Drivers In Lagos Are Suing Uber For Employee Status

George, 35, protests with other commercial drivers with the app-based, ride-sharing company Uber against working conditions outside the company's office in Santa Monica, California June 24, 2014. REUTERS/Lucy Nicholson (UNITED STATES - Tags: BUSINESS EMPLOYMENT TRANSPORT CIVIL UNREST) - RTR3VKJ9

In almost every city Uber launches in, it never takes their drivers too long to form unions, and/or get regulators on their side to make the case that Uber is an employer of labour and should act like one. What everyone keeps missing is that Uber’s existence is predicated on it not having drivers as employees.

That being said, two drivers in Lagos representing other drivers on the platform have started a class action suit arguing that they should receive employee benefits from Uber. According to the filed lawsuit (claimants = drivers; defendant = Uber):

“A declaration that the claimant and members of their class are employees of the defendant; that by virtue of the nature of the defendant’s control over the claimants and members of their class, they are not meant to be classified as independent contractors;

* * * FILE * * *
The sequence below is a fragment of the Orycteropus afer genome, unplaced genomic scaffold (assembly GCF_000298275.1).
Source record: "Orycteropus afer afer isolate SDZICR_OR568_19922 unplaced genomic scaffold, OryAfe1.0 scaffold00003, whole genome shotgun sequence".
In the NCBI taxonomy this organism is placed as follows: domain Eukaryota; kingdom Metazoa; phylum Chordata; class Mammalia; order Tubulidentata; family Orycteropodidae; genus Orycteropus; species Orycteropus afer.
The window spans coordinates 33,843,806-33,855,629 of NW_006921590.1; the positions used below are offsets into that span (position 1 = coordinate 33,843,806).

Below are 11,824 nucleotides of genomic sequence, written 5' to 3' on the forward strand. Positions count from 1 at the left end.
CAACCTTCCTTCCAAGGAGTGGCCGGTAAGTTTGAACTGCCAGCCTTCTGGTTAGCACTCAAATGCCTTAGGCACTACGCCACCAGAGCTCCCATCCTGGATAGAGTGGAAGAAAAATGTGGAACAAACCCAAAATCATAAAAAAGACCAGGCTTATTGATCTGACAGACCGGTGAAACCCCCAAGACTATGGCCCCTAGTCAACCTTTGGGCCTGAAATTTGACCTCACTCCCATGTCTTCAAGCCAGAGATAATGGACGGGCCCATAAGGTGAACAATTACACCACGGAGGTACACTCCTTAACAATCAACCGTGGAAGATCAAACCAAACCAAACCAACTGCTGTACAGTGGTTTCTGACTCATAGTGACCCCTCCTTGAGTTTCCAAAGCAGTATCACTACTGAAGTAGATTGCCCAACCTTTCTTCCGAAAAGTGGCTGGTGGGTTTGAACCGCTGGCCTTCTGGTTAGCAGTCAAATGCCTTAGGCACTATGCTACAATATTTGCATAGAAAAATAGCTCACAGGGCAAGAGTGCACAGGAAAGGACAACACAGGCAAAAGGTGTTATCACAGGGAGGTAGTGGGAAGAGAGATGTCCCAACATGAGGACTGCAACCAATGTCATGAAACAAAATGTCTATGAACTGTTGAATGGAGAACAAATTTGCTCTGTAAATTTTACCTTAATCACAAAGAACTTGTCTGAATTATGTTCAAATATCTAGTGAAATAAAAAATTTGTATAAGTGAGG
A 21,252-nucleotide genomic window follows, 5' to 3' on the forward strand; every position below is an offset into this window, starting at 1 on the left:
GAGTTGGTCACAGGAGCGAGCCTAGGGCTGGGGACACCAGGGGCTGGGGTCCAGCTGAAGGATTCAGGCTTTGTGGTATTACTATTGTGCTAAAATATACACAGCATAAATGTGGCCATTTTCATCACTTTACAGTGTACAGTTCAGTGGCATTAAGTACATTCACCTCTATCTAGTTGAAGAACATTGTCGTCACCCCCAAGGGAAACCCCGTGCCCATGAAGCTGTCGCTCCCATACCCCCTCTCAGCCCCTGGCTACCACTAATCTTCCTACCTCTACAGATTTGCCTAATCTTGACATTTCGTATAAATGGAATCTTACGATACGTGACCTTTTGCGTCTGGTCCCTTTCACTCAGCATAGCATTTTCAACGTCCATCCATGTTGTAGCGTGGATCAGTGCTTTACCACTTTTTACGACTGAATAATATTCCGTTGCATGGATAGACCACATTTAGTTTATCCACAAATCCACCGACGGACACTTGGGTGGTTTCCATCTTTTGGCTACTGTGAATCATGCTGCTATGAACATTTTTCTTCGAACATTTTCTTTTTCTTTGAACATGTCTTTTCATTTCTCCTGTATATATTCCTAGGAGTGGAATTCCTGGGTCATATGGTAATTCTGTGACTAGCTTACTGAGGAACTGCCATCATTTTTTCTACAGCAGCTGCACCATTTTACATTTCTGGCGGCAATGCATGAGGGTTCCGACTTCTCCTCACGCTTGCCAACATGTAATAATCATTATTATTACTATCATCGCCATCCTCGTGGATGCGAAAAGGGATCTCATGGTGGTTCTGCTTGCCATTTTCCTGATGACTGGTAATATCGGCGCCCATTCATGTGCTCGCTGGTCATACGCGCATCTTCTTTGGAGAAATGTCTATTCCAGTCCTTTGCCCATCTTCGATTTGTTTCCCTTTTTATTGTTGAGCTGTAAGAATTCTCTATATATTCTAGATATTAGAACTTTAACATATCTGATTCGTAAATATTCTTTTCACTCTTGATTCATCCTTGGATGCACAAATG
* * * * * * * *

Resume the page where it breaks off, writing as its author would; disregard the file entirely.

that the defendant is liable for the acts of the claimants and other members of their class while acting in the course of their employment with the defendant;

an order mandating the defendant to provide all relevant benefits including but not limited to health insurance, pensions and other benefits to the claimants and members of their class and a perpetual injunction restraining the defendant, its officers, from further denying liability for the claimants’ acts done in the course of their employment with the defendant.”

While it may seem as if Uber’s classification of drivers as independent contractors to avoid paying employee benefits, minimum wages or be liable for any extra expenses incurred by the drivers is unfair, employing all its drivers as staff will prove expensive even for a company as big as Uber. Basically these drivers (especially the ones in Africa) would cease to have jobs if Uber took drivers on on employees.

If Uber were forced to employ drivers, there would be fewer drivers over much fewer areas (and let’s face it, if it’s too expensive they would definitely not be in Africa), and be significantly more expensive for consumers. And the casual, non-professional drivers would not be able to work on the platform.

And for once, the Nigeria Labour Act is on Uber’s side. Section 91 of the act states that:

“”worker” means any person who has entered into or works under a contract with an employer […] but does not include […]

(d) representatives, agents and commercial travelers in so far as their work is carried on outside the permanent workplace of the employer’s establishment.”

Looks like the case might be dead on arrival, but this is Nigeria, so we can never be too sure. We watch anyway.


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